CFS Engineering | Land Surveying

Boundary Line Surveys

What are the boundaries of a particular tract of land is a question of law, but where the boundaries of a particular tract of land are located is a matter of fact.

The boundary line surveyor has two questions in mind at the beginning of each new boundary survey:  What is the boundary and where is the boundary located?

The "what" question is typically answered by reviewing the client's deed of conveyance, or grand deed, and the sequence, or chain, of conveyances that have taken place prior to the creation of the current deed.  This process can be fairly straightforward, or it can be quite difficult, based on the language written on the deed and the availability of supporting evidence.  In any case, determining what the boundaries of a parcel of land are requires research into various resources of public and private records.

Determining where the boundaries of a parcel of land exist on the ground requires detailed field investigation and recovery of all evidence necessary to be analyzed in light of the written records.  The most important evidence to be discovered is natural monuments, which are distinct geographical, terrain, hydrological or geological features.  Artificial monuments, such as iron pipes, wood posts, concrete obelisks, old wagon or car axles, sawed off gun barrels, rock piles, and other items typically set by land surveyors fall in line as the second most important features to be discovered during a boundary survey.  A call to an adjoiner is also considered to be the same as a call to a monument.  A call to a natural or artificial monument which is permanently located and has been discovered by the land surveyor will control course and distance.  Or, course and distance as described in a deed of conveyance will yield to the location of natural and/or artificial monuments as described in the deed.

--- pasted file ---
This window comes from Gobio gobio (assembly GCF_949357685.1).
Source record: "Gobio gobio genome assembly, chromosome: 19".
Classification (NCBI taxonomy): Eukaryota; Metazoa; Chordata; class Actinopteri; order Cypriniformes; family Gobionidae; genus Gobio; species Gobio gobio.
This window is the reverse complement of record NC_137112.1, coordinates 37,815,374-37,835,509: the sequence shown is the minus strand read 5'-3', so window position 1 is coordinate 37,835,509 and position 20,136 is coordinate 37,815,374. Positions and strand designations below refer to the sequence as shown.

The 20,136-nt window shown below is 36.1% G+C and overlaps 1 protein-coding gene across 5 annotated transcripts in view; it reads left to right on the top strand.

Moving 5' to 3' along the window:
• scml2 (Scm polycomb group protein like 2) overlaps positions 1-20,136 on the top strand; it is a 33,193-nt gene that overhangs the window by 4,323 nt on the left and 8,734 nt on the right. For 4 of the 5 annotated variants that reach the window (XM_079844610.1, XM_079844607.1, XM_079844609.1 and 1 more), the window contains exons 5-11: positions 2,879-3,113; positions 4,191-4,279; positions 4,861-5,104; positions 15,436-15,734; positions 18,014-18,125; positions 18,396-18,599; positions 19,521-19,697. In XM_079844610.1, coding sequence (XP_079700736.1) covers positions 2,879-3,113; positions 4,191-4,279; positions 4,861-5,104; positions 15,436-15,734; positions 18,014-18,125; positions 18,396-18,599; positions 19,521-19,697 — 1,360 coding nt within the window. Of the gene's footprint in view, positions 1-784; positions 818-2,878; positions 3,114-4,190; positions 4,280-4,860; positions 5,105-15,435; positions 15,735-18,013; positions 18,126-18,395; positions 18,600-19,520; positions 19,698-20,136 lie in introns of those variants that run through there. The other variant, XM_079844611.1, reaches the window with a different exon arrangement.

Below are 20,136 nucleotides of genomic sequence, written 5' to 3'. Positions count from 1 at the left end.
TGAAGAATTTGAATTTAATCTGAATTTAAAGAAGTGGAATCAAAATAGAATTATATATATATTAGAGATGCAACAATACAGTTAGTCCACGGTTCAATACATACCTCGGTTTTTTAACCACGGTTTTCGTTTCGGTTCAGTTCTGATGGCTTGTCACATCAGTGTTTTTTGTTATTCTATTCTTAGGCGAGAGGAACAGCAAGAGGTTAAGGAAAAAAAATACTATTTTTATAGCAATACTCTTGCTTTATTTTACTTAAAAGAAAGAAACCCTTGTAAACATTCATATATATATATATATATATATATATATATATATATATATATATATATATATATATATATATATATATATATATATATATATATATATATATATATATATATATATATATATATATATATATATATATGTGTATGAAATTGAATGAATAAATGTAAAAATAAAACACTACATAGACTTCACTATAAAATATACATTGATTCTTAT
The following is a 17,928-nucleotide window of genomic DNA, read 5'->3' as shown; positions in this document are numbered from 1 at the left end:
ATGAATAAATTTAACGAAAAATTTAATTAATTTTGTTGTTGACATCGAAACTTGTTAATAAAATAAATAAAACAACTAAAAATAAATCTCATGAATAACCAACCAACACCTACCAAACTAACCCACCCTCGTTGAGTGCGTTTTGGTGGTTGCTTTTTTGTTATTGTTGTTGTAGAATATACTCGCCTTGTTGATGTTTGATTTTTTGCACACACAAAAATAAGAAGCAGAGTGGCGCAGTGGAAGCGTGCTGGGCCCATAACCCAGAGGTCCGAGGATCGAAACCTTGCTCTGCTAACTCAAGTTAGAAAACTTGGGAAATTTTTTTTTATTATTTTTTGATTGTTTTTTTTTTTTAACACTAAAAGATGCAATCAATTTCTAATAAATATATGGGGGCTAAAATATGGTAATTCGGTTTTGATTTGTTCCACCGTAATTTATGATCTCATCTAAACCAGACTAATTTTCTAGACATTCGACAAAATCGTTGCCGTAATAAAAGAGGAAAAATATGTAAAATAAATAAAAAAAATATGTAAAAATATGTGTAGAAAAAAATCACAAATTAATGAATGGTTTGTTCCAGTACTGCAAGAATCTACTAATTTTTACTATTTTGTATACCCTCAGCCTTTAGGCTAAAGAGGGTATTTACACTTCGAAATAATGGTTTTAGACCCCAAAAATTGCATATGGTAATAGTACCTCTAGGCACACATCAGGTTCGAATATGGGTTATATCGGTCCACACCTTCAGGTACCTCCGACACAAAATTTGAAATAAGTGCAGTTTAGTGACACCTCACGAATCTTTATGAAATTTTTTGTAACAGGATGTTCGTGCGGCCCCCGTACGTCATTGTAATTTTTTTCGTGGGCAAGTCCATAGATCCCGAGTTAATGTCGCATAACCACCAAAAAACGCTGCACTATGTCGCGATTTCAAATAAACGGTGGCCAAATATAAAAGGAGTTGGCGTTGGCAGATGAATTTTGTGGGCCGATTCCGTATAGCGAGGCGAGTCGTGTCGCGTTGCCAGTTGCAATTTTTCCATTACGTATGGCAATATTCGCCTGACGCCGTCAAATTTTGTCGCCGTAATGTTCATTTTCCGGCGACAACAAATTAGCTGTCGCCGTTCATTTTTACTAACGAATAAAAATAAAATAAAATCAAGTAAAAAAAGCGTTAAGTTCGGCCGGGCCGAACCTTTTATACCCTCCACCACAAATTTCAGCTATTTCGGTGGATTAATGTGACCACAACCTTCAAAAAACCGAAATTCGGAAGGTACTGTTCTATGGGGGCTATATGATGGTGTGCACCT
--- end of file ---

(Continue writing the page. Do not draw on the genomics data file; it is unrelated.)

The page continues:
In all cases the boundary survey is based upon the intent of the original subdivider of the land.  The boundary survey involves the retracement of the original surveyor's work and discovering a preponderance of evidence that leads to the formulation of a well reasoned professional opinion as to the location of the boundary on the ground.

Boundary Survey Components May Include:

  • Public Records Research
  • Private Records Research
  • Field Reconnaissance and Evidence Collection
  • Forensic Procedures for Evidence Collection
  • Records and Field Evidence Comparison and Analysis
  • Discrepancy Analysis and Reporting
  • Establishing Well Reasoned Professional Opinion for Boundary Location
  • Setting Monuments at Parcel Corners
  • Filing Record of Survey Maps and/or Corner Records with County Recorder

CFS Land Surveying Services

To learn more about the land surveying services CFS Engineering provides, please click the links below:

Capitola Office | 1840 41st Ave., Suite 102-264 | Capitola, CA 95010 | T: 831-477-9215
Sonoma Office | 617 Broadway, #1962 | Sonoma CA 95476 | T: 707-996-8449
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